As tales go, this isn’t a wild ride, but I hope it tickles a funny bone.
(Pssst! Oi, Lockwood! It’s all in the marketing. You should work on that.)
When I first left home, I rented a room in a shared house.
It was only a little room, but it was mine. And because it cost me all my wages each month, I became very attached to it and rightly possessive.
The owner of the house was a painter and decorator, often working away from home. He would return some weekends, usually staying overnight at his girlfriend’s.
I rarely saw my housemate as she worked in a pub, crossing paths only as my day ended and hers started.
So it was a simple and wonderfully independent set-up. Each of us having the house to ourselves when we were at home and a landlord we bumped into only occasionally. We all felt very safe and secure. We had no locks on our room doors. None of us felt the need to. We respected each other’s privacy.
Although the whole of the house was shared, we rarely left our rooms. I would ‘live’ in mine, my housemate in hers and the landlord took over the living room on his intermittent weekend visits.
These weekend visits were, however, a raucous affair. They were usually restricted to daylight hours and as I worked weekends, I was rarely around and only witnessed the tail-end of the shenanigans.
My landlord was a truly lovely bloke. He was a proper blokey bloke. And he liked a drink or 12. As did his many friends. They would all join him in our living room on a Saturday afternoon as they welcomed back this wanderer from wherever his trade had taken him. He was like a long-lost member of the family returning to the fold and these reunions were a celebration.
Alcohol featured prominently on such afternoons, as did music. My landlord was a very accomplished accordion player, as too were a couple of his friends. It was a scene to behold when they went full shindig in that little room. As most of this jolly crowd were Irish, the craic filled the air, mingling with the cigarette smoke. A little of which was homegrown. Someone would help themselves to a couple of spoons from the kitchen and start rhythmically bruising their thigh, harmonicas were plucked from jacket pockets and anything solid found itself in the percussion section.
One particular Saturday I came home from work to hear merrymaking in full swing. It bothered me not. Although these get-togethers were few and far between, they followed a pattern. The frivolity would peter out in the early evening, along with the booze, at which point a hiccup would proclaim ‘To the pub!’ and off they’d stumble to our nearest watering hole which was less than 20 metres away. Sometimes an accordion went with them.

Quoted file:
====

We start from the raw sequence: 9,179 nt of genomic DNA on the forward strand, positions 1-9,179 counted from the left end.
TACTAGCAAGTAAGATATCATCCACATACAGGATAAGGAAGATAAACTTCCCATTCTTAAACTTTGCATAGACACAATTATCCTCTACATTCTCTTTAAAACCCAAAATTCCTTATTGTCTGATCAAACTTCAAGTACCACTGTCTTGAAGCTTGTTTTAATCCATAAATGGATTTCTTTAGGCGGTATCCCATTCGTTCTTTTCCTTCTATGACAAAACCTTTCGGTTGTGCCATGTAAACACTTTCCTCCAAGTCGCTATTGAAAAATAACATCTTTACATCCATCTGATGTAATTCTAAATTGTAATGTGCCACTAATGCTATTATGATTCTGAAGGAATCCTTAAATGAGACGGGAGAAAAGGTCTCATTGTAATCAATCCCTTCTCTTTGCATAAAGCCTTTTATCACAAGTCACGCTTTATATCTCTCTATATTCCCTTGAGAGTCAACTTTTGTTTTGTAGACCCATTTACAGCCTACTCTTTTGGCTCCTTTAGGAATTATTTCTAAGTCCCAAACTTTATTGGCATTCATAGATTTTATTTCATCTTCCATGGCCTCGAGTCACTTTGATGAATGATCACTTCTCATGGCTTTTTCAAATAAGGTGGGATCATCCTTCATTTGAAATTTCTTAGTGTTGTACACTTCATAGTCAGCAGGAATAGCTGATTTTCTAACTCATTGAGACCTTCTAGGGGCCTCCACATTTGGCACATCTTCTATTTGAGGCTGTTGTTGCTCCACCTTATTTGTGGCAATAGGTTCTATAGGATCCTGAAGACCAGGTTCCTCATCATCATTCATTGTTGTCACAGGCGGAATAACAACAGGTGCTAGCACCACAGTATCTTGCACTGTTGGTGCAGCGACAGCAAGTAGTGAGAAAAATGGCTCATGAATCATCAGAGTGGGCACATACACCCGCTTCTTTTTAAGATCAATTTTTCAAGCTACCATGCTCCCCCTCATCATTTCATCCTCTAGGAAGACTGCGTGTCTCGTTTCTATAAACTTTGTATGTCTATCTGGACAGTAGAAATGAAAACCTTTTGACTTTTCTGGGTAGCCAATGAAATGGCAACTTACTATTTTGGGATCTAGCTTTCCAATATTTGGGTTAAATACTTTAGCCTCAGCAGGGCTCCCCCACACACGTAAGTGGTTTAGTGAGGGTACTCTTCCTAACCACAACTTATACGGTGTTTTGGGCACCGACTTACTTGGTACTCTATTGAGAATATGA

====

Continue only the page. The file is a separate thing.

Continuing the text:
I poked my head round the living room door to say ‘Hi’ and disappeared up to my room to relax.
I opened my door expecting to see the room as I’d left it that morning. What I found was a drunk old man asleep. ON MY BED!
Resisting the temptation to immediately set fire to him and all of my stuff, I kicked my bed. Hard. It was clearly going to take more than that to awaken this grubby stinking mess. I kicked the bed again. Harder. I wanted to hit him but was reluctant to make any kind of one on one contact. Some noises came out of his mouth. It is tricky enough to understand the inebriated, let alone one with a thick Irish accent and a dwindling number of teeth.
I needed reinforcements. I briefly glanced over at my pet hamster, wondering if I could let it loose on his face to nibble bits off. I dismissed it as animal cruelty and waded through the red mist back out the door. I hammered down the stairs, skipping 9 of them and launched myself into the living room.
‘YOU need to get THAT off MY BED. And you need to do it NOW!’ I accompanied my rage with pointing.
An accordion wheezed. A harmonica huffed. And a unisoned gulp of whiskey signalled an unspoken apology for taking their eye off one of the posse.
I found myself alone as everyone scrambled upstairs to deal with the intruder. Finding a drunk old man in my room was disturbing enough, but then I realised I’d just sent up 5 more.
With my room restored to an occupancy of just me, I revisited the idea of setting fire to everything. My hamster seemed less than keen on the idea and gave me a look that suggested changing and washing the bedsheets might be a better course of action. Off to the launderette I went.
The shindigs continued. As infrequent as they were, I secretly loved coming home to them. It always amazed me how someone could skillfully play an instrument as convoluted as an accordion whilst so ruinously drunk that they were unable to walk.
I love an Irish drinking song. Having recently discovered my DNA is largely Irish, it must literally be in the genes. But I can’t hear The Pogues without a fleeting flashback to my unexpected intoxicated septuagenarian bed-guest!
This is an actual scene from one Saturday afternoon in that living room. I dedicate this song to the memory of Gordon. A gravelly voice and a heart of gold. Still squeezing out tunes and most definitely not resting in peace.